|Publication number||US5644115 A|
|Application number||US 08/436,018|
|Publication date||Jul 1, 1997|
|Filing date||May 5, 1995|
|Priority date||May 5, 1995|
|Publication number||08436018, 436018, US 5644115 A, US 5644115A, US-A-5644115, US5644115 A, US5644115A|
|Original Assignee||Keithley Instruments, Inc.|
|Export Citation||BiBTeX, EndNote, RefMan|
|Patent Citations (10), Referenced by (17), Classifications (7), Legal Events (5)|
|External Links: USPTO, USPTO Assignment, Espacenet|
1. Field of the Invention
This invention relates generally to the field of electronic device testing and specifically to a relay switching matrix assembly.
2. Description of the Related Art
Electronic instruments are used to test and analyze the performance of electronic equipment, devices, and circuits. A plurality of test leads are connected between selected points in the equipment, device, or circuit and selected instruments to perform the desired tests. To reduce the number of test instruments required and to minimize the need for reconnecting test leads at different points, the leads are connected to the test instruments through a switching matrix. The switching matrix uses a plurality of relays that are controlled to connect selected test leads to selected inputs of the test instruments. During the course of a test the leads may be sequentially connected to several different inputs or instruments by the matrix.
The relays commonly have three switching elements or poles adapted to switch three conductors of the test circuit, typically a pair of signal conductors and a shield. The relays are preferably of the type described in U.S. Pat. No. 5,559,482, assigned to the assignee of this invention and incorporated herein by reference.
The relays are mounted on a printed circuit board with the leads of the relays being soldered to matrix circuits through holes in the board. The matrix circuits include a plurality of input circuits connectable to the device under test through the test leads, and a plurality of pathway circuits connectable to the test instruments by pathway leads. Polytetrafluoroethylene is commonly used as an insulator, creating triboelectric effects. The relays are controlled to interconnect selected input circuits with selected pathway circuits. The switching is done at high speeds to enable a large volume of test data to be collected in a short time. However, the switching must permit time for transient states to settle, allowing testing to be done at a steady state.
Dielectric absorption in the matrix has been a source of errors and delays in reaching a steady state reading during testing. A relay matrix is sought that reduces the dielectric absorption of the prior art matrices. The matrix should be arranged to minimize circuit lengths and insulation required, thereby reducing losses, as well as noise, interference, and other problems. In addition, it is desirable to have an improved switching matrix that provides effective shielding of the circuits and relays to reduce noise and interference. It is also desirable to provide for simple and efficient removal and replacement of relays, which occasionally fail.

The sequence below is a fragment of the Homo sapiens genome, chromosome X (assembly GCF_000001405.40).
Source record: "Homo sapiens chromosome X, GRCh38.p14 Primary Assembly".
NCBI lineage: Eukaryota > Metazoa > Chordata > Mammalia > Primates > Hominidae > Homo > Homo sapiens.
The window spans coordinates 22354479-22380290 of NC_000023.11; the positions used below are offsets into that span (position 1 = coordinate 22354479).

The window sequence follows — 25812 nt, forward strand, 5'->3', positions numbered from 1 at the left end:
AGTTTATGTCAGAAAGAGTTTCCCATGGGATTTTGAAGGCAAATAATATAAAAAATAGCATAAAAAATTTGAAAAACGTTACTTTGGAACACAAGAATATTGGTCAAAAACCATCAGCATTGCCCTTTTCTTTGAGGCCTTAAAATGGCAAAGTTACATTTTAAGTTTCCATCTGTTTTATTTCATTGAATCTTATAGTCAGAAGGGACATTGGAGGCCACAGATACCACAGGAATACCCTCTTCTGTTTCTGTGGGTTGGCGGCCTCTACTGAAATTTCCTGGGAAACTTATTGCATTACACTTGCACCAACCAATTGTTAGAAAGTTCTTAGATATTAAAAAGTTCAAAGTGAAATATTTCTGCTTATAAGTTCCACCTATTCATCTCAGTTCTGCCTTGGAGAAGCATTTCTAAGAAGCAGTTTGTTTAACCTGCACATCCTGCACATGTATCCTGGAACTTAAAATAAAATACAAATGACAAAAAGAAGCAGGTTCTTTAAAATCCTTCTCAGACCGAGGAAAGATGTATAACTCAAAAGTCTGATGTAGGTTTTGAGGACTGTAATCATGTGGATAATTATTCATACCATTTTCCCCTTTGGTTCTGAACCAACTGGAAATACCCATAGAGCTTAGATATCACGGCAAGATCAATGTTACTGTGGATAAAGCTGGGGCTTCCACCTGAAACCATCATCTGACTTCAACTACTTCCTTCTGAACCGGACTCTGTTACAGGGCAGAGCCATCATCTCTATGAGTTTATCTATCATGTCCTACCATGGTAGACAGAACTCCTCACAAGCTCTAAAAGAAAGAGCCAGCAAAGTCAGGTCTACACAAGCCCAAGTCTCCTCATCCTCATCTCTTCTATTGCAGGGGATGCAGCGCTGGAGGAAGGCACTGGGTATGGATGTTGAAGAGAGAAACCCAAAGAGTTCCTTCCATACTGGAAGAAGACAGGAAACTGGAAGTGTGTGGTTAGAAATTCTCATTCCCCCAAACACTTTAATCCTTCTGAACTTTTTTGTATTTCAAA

The present invention provides a relay matrix having a plurality of controllable switches arranged in a plurality of rows and columns, each switch having first and second leads extending therefrom. A plurality of input conductors correspond to respective columns and are connectable to the first leads of the switches in the corresponding column. A plurality of pathway conductors each correspond to respective rows and are connectable to the second leads of the switches in the corresponding row. The switches are controllable to selectively interconnect corresponding input and pathway conductors and the switches are disposed between the corresponding input and pathway conductors.
The input conductors are disposed in columns defining a first plane, the pathway conductors are disposed in rows defining a second plane, and the switches are disposed between the first and second planes. The first and second planes are parallel and the switches include leads extending generally normal to the first and second planes. The matrix also includes a board on which the switches are mounted. The input conductors are disposed on one side of the board and the pathway conductors are disposed on an opposite side of the board. The conductors are removably and frictionally connectable to the switches. Shielding is also provided around the conductors.